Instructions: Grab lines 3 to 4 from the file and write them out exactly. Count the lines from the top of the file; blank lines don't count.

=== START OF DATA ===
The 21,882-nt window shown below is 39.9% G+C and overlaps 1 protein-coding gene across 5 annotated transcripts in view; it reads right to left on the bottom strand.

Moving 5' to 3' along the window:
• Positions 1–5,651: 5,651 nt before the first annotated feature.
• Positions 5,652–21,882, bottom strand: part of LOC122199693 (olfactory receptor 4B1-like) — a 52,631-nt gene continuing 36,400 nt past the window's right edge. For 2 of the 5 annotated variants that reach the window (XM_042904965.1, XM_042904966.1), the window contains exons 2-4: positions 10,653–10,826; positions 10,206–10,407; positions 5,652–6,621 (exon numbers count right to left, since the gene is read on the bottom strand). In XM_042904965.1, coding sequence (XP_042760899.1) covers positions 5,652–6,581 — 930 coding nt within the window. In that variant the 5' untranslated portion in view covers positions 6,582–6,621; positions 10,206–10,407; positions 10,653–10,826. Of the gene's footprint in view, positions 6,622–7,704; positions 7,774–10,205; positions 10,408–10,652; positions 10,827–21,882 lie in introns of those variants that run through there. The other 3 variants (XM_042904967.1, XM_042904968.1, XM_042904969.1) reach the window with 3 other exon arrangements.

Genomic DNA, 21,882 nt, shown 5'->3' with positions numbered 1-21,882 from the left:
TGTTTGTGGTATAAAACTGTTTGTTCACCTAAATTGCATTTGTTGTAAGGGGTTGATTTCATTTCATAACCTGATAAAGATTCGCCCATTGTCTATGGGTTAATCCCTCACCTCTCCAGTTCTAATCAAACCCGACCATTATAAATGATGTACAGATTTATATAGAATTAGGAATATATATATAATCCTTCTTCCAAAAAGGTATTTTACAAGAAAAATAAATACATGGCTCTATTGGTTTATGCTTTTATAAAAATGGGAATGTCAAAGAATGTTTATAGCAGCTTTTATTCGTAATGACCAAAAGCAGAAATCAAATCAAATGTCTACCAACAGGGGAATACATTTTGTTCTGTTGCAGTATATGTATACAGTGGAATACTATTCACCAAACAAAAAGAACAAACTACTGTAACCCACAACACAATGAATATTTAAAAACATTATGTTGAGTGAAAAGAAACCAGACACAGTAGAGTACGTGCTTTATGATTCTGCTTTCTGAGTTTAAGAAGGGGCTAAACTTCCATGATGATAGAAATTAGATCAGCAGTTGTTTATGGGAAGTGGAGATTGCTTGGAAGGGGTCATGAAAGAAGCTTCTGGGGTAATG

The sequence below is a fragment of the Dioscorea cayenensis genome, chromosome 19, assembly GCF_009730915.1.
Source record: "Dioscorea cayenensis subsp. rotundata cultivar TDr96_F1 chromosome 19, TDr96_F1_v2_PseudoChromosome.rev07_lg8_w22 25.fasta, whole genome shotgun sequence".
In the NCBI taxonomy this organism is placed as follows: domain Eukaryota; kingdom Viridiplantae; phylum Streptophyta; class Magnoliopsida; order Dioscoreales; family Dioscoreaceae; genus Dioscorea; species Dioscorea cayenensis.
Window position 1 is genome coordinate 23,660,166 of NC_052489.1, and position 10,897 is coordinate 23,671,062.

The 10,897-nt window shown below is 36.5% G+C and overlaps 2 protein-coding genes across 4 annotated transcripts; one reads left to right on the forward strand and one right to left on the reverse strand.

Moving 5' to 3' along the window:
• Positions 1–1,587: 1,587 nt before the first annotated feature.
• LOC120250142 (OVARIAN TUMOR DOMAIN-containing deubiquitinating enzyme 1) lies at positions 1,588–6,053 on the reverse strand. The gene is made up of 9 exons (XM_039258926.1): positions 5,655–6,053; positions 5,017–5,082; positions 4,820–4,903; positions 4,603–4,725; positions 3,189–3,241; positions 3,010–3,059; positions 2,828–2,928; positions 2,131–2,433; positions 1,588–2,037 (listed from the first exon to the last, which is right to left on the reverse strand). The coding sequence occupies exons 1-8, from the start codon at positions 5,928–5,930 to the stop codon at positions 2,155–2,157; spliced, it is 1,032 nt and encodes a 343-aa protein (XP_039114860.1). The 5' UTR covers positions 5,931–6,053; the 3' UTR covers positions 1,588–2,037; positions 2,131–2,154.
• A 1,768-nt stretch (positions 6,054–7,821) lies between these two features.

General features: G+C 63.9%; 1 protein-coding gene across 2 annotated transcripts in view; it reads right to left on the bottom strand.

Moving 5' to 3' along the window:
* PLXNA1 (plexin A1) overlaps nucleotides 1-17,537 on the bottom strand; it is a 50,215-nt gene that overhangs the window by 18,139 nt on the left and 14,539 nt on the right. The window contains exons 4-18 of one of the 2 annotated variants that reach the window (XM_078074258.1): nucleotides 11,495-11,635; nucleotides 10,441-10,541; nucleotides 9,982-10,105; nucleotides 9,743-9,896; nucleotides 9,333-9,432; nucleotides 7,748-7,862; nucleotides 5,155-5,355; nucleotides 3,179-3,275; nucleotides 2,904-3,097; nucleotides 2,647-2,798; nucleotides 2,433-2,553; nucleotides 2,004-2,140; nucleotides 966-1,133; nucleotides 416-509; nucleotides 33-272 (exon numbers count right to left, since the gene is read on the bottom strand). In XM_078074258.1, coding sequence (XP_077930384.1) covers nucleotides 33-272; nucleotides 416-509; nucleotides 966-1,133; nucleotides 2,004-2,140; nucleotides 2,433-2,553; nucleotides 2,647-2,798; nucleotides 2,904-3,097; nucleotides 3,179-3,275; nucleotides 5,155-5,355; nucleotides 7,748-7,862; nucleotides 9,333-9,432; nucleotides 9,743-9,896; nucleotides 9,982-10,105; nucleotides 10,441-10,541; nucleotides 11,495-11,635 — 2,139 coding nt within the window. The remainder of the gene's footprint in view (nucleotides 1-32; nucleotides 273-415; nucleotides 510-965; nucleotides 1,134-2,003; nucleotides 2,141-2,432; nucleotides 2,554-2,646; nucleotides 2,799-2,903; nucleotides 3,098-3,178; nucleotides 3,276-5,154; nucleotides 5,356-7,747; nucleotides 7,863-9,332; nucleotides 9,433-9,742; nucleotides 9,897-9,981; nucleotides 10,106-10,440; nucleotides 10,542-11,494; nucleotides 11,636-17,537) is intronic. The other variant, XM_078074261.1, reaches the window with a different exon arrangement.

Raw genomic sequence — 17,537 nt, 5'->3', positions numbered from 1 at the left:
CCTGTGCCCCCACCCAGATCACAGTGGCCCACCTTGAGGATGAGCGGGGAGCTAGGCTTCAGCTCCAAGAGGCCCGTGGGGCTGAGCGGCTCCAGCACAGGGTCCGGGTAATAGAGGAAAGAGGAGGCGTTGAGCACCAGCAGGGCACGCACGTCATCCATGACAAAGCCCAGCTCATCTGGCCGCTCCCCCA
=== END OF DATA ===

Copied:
• Positions 1–5,651: 5,651 nt before the first annotated feature.
• Positions 5,652–21,882, bottom strand: part of LOC122199693 (olfactory receptor 4B1-like) — a 52,631-nt gene continuing 36,400 nt past the window's right edge. For 2 of the 5 annotated variants that reach the window (XM_042904965.1, XM_042904966.1), the window contains exons 2-4: positions 10,653–10,826; positions 10,206–10,407; positions 5,652–6,621 (exon numbers count right to left, since the gene is read on the bottom strand). In XM_042904965.1, coding sequence (XP_042760899.1) covers positions 5,652–6,581 — 930 coding nt within the window. In that variant the 5' untranslated portion in view covers positions 6,582–6,621; positions 10,206–10,407; positions 10,653–10,826. Of the gene's footprint in view, positions 6,622–7,704; positions 7,774–10,205; positions 10,408–10,652; positions 10,827–21,882 lie in introns of those variants that run through there. The other 3 variants (XM_042904967.1, XM_042904968.1, XM_042904969.1) reach the window with 3 other exon arrangements.